Historian Abigail Carroll, author of the book Three Squares: The Invention of the American Meal, explained to me that the the thrice-daily eating schedule goes back at least as far as the Middle Ages in Europe. When European settlers got to America, they also imported their meal habits: a light meal—maybe cold mush and radishes—in the morning, a heavier, cooked one midday, and a third meal similar to the first one later in the day. They observed that the eating schedule of the native tribes was less rigid—the volume and timing of their eating varied with the seasons. Sometimes, when food was scarce, they fasted. The Europeans took this as “evidence that natives were uncivilized,” Carroll explained to me in an email. “Civilized people ate properly and boundaried their eating, thus differentiating themselves from the animal kingdom, where grazing is the norm.” (So fascinated were Europeans with tribes’ eating patterns, notes Carroll, that they actually watched Native Americans eat “as a form of entertainment.”)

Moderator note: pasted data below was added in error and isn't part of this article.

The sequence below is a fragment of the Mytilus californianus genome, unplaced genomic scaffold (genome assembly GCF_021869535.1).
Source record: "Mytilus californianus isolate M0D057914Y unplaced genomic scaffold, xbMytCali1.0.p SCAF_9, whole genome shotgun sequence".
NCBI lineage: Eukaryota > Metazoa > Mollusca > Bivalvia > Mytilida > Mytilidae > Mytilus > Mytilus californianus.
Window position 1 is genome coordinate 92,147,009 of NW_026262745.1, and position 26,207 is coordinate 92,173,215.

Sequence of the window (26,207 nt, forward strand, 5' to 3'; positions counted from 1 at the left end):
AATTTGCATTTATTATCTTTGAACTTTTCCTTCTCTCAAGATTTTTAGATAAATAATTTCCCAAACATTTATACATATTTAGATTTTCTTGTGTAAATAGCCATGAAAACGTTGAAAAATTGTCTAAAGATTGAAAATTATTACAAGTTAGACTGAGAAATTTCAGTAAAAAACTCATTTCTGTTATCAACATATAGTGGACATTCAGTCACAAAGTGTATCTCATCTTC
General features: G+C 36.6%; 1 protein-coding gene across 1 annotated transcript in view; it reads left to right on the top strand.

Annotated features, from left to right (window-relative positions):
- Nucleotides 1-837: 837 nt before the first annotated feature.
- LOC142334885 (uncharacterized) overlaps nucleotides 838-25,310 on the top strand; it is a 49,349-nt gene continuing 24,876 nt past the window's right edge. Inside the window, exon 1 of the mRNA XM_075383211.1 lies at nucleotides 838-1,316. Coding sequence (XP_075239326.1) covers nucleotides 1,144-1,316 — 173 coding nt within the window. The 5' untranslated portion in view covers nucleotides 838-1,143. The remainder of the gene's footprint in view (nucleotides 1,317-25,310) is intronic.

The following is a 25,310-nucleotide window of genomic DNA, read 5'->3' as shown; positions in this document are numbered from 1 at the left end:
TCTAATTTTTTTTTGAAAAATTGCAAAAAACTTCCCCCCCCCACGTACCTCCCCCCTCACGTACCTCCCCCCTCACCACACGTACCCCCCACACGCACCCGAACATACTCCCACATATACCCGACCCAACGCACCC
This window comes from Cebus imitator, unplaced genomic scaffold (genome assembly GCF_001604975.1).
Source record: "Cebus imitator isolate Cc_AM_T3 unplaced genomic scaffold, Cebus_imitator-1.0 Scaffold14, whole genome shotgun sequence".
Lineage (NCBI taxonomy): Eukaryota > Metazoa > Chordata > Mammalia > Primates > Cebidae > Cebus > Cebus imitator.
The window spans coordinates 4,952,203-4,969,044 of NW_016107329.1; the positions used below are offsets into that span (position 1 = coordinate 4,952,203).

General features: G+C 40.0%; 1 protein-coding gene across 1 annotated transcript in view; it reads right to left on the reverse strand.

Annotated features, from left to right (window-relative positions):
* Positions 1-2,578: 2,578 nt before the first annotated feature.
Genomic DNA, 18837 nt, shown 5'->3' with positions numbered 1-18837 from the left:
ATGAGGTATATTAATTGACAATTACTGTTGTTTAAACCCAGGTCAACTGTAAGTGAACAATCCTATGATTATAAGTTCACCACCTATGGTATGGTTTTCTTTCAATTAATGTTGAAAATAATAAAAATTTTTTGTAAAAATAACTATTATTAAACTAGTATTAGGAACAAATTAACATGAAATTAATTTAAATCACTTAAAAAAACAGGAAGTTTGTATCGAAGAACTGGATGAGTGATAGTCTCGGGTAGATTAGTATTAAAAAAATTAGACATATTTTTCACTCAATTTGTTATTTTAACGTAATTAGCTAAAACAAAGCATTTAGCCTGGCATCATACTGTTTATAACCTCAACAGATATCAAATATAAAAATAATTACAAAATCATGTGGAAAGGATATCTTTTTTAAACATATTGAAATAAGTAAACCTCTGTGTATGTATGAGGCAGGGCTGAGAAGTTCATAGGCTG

Well sure, would not you. These were a strange group of peoples, they looked different, acted different, dressed different, talked different, etc. It would have to be as entertaining for the Native American Indians to view the European settlers as much as the settlers viewing them were.
The three daily meals that the settlers brought evolved with Americans’ lifestyles. As people became more prosperous, they added meat to breakfast and dinner. After the Industrial Revolution, when people began to work away from home, the midday meal became a more casual affair, and the cooked meal shifted to the end of the day, when workers came home. The one thing that did not change was the overall amount of food that people ate—despite the fact that they had largely abandoned the active lifestyles of the farm in favor of sedentary ones in cities and suburbs.
And therein lies the problem- not racism.